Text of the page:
8
565, 567-568 (Bankr. E.D. Mo. 1995) (citing Ophaug, 827 F.2d at 342 n.1). Actual
fraud is something said, done, or omitted with the design of perpetrating what is
known to be a cheat or deception. Merchants Natl Bank of Winona v. Moen (In re
Moen), 238 B.R. 785, 790-91 (B.A.P. 8th Cir. 1999) (citations omitted).
Even if a false statement is made, no fraud exists unless the maker knows the
statement is false at the time the statement is made. Nelson, 357 B.R. at 513. A
promise to pay a debt in the future is not a misrepresentation merely because the
debtor fails to do so; the creditor must prove that the debtor, when he said he would
pay the debt, had no intention of doing so. Clauss v. Church (In re Church), 328 B.R.
544, 547 (B.A.P. 8th Cir. 2005).
The bankruptcy court found that Freier's statement during negotiations in
December 2004 that he was taking no draws from T. F. was an intentional
misrepresentation of a material fact made to induce R & R to forbear collection efforts
and to continue to supply T. F. with concrete product and services on credit. The court
further found that R & R relied a great deal on that representation because of the
method that T. F. (or Freier) used to bid jobs. "Without taking any profit on the jobs,
there should have been enough proceeds to pay for the materials used and to make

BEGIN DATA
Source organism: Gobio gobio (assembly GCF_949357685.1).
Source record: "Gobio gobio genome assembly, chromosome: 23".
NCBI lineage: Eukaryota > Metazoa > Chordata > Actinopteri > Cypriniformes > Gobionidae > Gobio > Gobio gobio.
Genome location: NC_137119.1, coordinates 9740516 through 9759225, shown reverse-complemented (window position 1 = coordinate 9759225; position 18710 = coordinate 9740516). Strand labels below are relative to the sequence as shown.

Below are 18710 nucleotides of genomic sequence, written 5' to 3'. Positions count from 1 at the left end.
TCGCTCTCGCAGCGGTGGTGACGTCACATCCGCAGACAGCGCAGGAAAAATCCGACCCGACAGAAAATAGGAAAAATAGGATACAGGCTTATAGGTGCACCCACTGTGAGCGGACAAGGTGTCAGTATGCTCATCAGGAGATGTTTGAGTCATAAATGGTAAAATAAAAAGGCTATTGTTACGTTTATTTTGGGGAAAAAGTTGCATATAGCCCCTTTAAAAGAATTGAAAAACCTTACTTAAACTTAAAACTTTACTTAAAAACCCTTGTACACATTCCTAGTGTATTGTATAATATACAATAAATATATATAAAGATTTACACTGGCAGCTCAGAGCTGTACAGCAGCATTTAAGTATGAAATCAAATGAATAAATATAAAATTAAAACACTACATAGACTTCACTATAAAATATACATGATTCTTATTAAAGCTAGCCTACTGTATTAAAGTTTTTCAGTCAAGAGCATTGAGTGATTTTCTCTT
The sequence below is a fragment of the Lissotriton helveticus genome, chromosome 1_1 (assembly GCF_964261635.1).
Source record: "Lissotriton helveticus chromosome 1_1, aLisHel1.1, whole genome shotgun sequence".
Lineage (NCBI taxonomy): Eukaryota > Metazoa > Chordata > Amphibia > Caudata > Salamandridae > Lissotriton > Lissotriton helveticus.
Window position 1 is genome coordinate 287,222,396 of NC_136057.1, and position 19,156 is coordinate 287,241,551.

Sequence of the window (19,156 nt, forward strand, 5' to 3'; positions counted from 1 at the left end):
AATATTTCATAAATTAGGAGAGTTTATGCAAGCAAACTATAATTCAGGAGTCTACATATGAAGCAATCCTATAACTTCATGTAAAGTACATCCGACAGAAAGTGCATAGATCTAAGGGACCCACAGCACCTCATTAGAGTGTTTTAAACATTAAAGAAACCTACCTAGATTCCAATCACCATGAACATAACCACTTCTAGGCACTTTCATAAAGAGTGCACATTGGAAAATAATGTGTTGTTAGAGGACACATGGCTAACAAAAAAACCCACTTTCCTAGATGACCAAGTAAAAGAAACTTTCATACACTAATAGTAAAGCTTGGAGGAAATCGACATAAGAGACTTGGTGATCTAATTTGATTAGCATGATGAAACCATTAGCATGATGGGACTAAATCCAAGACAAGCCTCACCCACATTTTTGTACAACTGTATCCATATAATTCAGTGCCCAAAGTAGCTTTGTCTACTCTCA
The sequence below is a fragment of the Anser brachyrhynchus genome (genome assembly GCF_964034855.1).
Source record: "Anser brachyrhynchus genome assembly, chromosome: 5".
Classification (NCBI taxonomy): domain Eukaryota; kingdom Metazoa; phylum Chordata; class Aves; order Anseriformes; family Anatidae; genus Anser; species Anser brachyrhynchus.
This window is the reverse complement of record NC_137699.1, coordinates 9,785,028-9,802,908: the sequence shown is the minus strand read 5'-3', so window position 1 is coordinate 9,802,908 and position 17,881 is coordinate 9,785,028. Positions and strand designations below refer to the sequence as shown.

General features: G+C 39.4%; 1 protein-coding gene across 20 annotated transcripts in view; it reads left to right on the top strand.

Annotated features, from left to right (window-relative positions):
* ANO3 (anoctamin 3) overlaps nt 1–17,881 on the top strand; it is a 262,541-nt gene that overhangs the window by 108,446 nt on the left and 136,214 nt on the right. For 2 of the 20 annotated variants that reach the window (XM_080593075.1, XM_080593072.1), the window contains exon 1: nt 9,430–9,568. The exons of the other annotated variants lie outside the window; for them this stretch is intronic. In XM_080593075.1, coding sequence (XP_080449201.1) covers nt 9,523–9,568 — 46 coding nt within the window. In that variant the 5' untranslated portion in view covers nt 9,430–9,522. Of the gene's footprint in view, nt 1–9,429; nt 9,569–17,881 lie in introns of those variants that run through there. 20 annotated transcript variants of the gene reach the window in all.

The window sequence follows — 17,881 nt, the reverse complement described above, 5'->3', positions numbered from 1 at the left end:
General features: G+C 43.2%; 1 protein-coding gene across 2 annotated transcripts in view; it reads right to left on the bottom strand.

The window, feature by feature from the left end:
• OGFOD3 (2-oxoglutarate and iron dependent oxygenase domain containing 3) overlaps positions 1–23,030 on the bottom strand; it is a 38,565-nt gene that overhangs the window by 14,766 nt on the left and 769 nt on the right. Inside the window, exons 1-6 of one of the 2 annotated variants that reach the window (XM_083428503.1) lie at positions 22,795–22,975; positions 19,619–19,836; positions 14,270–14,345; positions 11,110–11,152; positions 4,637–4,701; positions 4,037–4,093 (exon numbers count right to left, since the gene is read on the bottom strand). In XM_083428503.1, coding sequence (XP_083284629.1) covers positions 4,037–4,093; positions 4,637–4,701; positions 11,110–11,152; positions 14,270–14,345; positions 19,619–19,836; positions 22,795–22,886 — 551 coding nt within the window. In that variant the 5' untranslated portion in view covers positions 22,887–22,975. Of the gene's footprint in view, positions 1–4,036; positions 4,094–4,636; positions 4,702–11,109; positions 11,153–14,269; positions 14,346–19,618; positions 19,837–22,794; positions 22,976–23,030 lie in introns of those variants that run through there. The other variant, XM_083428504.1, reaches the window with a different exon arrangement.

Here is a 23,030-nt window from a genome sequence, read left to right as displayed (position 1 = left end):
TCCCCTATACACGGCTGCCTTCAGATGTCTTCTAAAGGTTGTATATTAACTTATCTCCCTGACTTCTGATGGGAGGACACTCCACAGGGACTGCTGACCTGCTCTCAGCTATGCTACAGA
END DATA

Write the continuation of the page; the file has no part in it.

payments on old debt owed to the plaintiff." (App. at 000021.) The court made a
factual finding that Freier, with the intent to induce R & R to refrain from collection
efforts and to continue supplying concrete, made a false representation that he was not
taking funds from the corporation.
Those findings are clearly erroneous. The evidence does not support a finding
that Freier did not intend to pay the debt at the time he made the statement that he was
not taking anything from the business. He complied with the Settlement Agreement
in April, May and June and made a partial payment in July, reducing the debt by
thousands of dollars and keeping current on the payments for new materials. Those
payments are inconsistent with a finding of no intent to pay the debt.
9
The factual finding that R & R justifiably relied on such representation is also
clearly erroneous. The court found that if Freier was not drawing funds from the
corporation and the corporation was bidding jobs in the manner testified to by Freier,
R & R could have reasonably determined that there should have been enough proceeds
to pay for the materials used and to make payments on the old debt. By the time that
statement was made and that conclusion was reached by the representatives of R &
R, T. F. was 0,000.00 in debt to R & R. If it were true that Freier was not
withdrawing funds from the corporation and that the bidding procedure used by T. F.
allowed sufficient proceeds to make the payments, T. F. would have been able to